During a classroom visit at Parent’s Weekend at my daughter’s school, I was stunned and delighted to see the kids in freshman English reading Chinua Achebe’s masterpiece, Things Fall Apart. They were dissecting passages, underlining the various authorial devices, executing a critical read of this story about village life and British colonial rule in Nigeria. They looked upon the book as literature and language, as fourteen year-olds should do. But it’s the history contained in the narrative – the actual context – that made me want to read it again, after many years.

The day before Parent’s day, I had returned from two weeks in Rwanda. so Africa was very much on the jetlagged brain. It wasn’t my first trip there, but I went deep this time, and splurged on a driver (but not really hotels) to ferry me to all corners of the tiny country, while doing some consulting for a small and brave NGO. To prepare for my trip I re-read Adam Hochschild’s mindblowing book about the Belgian conquest/rape of the Congo, King Leopold’s Ghost.  It reads like a novel, but every word of it is true.

While in the town of Gisenyi, I walked the short distance to the Congo border, with the country’s brutal and sometimes incomprehensible history (so recently brought to life for me by Hochschild)  in mind. I wanted to cross over to Goma for the afternoon, but the charge for a visa recently went up to $300. Cash. The volcano, Nyiragongo, hovers menacingly over the city it destroyed in 2002. At night, it’s even more beautiful and terrifying, as it glows red, spewing fire into the sky.

The walk to the border provides lots of quaint architectural reminders of the region’s German, then Belgian-dominated past – rambling stucco or wood houses, all in European style. I don’t know who lives there now – Europeans, wealthy Rwandans, but they are quite beautiful, and well-preserved. It’s a country where 92 per cent of the population is Catholic or Protestant, and where most people in Kigali speak French. Colonial history lingers everywhere; it’s inescapable.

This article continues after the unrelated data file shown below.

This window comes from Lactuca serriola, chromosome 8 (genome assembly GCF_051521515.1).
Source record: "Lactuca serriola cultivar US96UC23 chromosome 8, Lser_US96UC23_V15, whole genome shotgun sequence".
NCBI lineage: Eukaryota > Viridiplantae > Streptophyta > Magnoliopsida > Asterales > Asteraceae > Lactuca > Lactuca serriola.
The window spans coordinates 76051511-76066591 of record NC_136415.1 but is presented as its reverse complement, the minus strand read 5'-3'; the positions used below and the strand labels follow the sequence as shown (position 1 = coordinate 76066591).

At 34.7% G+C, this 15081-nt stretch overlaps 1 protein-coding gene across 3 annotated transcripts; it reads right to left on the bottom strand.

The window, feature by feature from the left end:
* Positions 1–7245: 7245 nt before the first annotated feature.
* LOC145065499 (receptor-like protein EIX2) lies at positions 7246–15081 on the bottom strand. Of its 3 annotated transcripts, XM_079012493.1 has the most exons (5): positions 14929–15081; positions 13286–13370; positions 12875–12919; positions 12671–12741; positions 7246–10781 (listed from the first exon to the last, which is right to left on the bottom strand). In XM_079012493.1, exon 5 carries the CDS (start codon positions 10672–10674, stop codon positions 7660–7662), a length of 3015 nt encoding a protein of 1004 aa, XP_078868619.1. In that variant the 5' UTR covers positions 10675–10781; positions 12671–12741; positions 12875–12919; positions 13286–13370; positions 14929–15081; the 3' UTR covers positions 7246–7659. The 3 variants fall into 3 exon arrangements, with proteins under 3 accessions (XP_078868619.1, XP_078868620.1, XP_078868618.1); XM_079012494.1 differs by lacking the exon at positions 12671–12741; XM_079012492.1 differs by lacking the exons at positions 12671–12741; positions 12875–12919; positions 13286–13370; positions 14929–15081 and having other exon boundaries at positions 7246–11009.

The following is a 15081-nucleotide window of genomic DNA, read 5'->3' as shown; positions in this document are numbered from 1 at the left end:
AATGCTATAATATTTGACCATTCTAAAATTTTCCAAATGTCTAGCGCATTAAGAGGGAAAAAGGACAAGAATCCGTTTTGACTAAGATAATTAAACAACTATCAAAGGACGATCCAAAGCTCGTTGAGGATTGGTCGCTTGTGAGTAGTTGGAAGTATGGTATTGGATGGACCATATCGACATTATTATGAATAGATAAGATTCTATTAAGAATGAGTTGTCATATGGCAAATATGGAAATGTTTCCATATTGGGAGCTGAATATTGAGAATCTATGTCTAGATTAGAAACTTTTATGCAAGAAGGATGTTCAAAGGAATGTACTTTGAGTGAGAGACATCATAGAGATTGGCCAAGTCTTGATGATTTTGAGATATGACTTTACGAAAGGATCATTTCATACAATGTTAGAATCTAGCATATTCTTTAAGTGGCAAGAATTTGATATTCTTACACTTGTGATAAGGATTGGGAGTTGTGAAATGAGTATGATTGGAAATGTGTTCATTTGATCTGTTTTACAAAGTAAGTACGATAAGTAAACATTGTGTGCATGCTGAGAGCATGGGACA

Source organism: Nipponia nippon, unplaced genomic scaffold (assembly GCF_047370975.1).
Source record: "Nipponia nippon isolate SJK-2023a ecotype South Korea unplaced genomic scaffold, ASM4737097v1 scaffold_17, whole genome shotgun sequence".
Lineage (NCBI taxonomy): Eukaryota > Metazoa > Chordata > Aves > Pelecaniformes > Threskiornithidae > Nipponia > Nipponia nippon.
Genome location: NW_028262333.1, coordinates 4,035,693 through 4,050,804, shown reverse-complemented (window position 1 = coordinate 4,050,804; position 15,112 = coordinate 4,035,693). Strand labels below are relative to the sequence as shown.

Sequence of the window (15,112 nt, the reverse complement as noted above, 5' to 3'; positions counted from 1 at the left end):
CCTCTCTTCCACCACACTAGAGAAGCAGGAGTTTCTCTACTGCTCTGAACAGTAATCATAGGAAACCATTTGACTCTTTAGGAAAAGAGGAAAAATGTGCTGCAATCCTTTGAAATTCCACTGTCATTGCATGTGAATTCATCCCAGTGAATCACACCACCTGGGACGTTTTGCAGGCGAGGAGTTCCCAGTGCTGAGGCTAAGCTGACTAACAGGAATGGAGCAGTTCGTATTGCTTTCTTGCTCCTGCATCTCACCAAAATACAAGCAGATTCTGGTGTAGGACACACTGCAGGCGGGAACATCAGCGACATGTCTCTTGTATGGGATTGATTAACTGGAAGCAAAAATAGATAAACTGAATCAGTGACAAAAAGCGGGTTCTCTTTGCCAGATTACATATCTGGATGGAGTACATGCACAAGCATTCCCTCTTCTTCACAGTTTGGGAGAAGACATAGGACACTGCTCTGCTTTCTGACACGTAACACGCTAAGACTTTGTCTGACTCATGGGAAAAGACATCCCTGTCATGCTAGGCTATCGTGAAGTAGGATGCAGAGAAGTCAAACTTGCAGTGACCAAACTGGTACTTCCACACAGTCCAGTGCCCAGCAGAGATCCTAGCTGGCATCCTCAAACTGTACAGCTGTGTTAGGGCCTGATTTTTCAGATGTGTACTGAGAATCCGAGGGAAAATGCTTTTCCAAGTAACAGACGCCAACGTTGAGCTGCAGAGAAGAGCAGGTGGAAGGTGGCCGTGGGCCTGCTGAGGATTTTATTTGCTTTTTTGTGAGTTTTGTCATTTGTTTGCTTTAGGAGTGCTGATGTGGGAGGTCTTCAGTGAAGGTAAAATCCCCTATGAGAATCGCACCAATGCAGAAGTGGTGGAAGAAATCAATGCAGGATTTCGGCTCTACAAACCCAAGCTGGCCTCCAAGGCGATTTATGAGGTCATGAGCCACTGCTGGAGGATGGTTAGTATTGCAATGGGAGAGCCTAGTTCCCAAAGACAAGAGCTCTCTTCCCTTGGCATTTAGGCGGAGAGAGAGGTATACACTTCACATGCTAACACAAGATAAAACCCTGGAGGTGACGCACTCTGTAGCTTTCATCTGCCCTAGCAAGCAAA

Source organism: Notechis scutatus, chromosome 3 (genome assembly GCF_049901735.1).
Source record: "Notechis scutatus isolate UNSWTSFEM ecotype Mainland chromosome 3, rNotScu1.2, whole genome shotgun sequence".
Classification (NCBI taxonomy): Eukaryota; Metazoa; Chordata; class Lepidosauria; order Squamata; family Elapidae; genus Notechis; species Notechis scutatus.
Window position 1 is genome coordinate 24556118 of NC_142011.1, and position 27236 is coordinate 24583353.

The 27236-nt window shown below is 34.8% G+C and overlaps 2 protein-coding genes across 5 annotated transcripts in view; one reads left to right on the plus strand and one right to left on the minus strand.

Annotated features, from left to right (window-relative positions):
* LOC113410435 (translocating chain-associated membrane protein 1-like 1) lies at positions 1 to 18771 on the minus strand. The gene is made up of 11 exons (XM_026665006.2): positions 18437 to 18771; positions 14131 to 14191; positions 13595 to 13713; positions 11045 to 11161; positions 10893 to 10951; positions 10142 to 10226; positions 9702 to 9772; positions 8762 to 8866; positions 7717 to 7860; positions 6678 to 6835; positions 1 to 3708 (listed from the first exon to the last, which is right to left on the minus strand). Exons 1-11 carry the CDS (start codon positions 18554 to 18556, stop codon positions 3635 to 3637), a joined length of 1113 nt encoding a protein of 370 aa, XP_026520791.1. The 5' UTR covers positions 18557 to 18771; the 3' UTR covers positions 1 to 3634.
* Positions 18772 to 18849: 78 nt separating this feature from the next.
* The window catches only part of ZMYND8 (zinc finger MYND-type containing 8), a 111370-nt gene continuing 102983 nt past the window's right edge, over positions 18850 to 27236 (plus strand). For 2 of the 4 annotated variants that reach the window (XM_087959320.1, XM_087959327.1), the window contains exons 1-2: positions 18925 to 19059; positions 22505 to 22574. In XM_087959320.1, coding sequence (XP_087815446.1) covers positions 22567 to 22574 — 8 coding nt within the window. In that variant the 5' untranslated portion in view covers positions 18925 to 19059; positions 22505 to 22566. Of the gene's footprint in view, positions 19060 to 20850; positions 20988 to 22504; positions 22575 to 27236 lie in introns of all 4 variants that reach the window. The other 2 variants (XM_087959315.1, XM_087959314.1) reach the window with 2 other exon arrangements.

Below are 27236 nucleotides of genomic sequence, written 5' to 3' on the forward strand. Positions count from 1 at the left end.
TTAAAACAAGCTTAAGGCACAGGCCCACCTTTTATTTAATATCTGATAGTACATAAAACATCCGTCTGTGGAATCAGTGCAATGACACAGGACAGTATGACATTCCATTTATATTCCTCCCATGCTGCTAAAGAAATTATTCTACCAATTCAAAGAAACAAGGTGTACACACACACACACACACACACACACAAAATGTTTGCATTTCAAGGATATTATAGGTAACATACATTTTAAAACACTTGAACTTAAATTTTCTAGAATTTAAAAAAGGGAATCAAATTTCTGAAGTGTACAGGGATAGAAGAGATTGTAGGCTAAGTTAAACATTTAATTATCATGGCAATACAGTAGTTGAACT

Days later, back home, while flipping through my daughter’s book in her classroom, I came across this passage, written in 1958 about characters in 1890’s Nigeria:

“We have heard stories about white men who made the powerful guns and the strong drinks and took slaves away across the seas, but no one thought the stories were true.”

It’s still impossible to wrap the head around. – the mingling of such disparate cultures, the wholesale replacement of  local sovereignty, the forced introduction of the Christian god. But it’s important to be reminded – in fiction and in non-fiction – of a history that, unless you’re in Africa, is often overlooked.





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